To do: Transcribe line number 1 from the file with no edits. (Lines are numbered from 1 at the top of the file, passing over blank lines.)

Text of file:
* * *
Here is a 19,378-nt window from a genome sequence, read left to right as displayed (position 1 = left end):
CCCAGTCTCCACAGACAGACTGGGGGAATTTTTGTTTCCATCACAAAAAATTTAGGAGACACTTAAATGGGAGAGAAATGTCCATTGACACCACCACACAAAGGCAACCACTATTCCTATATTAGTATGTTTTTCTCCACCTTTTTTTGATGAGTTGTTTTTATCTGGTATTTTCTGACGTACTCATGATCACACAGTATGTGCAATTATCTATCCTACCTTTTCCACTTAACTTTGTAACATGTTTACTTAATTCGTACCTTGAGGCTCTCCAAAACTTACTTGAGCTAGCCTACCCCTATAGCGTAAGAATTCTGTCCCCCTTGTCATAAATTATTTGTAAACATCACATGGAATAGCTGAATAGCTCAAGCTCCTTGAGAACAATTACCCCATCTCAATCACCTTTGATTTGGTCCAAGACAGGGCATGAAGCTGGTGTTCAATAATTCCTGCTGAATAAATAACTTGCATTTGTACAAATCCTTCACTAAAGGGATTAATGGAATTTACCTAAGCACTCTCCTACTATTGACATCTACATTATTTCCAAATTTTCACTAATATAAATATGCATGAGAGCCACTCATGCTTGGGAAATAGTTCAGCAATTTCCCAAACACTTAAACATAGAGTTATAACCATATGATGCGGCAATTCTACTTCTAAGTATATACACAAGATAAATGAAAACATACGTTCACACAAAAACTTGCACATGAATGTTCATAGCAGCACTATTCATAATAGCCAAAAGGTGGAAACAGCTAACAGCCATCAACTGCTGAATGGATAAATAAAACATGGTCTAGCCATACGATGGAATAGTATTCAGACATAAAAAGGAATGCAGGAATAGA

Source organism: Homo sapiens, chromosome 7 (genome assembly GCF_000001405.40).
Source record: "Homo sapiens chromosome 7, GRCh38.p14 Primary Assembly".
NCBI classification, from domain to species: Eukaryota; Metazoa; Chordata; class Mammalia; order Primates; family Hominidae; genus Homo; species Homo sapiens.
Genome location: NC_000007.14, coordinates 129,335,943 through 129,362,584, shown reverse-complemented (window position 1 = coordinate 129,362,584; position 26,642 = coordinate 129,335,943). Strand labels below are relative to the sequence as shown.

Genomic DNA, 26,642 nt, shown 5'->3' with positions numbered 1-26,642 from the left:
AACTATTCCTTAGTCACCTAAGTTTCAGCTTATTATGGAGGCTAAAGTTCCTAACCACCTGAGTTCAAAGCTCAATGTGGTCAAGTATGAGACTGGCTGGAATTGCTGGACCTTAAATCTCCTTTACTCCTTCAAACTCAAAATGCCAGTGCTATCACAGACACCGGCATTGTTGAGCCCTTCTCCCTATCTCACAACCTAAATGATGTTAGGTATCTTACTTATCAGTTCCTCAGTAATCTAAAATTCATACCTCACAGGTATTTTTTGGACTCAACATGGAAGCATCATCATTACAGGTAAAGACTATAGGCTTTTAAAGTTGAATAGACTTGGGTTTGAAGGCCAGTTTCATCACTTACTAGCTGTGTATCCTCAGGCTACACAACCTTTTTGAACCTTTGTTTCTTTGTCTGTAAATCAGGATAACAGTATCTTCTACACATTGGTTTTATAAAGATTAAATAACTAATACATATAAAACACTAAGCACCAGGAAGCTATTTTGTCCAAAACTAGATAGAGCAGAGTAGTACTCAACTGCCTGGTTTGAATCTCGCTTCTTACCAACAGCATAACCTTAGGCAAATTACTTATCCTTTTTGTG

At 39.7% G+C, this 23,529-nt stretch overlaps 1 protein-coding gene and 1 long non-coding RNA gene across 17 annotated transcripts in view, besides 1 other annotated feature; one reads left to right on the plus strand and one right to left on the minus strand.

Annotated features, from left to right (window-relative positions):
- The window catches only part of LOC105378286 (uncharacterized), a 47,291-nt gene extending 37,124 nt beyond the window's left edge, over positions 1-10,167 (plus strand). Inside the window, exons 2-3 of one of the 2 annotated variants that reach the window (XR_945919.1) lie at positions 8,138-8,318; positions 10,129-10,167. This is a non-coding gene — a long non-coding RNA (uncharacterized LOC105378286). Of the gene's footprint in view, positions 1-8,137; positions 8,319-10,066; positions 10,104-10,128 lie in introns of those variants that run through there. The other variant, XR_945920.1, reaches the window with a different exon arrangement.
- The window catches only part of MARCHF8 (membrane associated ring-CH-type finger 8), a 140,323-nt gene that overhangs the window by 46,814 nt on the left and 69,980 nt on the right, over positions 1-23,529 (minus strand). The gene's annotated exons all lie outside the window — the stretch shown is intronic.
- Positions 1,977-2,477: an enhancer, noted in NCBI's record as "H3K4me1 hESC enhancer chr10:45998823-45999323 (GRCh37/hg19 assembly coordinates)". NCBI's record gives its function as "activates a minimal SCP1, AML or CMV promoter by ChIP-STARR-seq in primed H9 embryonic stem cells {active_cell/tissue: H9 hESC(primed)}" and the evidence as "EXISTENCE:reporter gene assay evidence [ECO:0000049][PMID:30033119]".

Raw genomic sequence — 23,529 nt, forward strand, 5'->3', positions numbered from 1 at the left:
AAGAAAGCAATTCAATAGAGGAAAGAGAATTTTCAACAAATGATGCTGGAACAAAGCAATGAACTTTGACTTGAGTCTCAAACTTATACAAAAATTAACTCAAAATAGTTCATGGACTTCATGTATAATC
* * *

Here is a 19,378-nt window from a genome sequence, read left to right as displayed (position 1 = left end):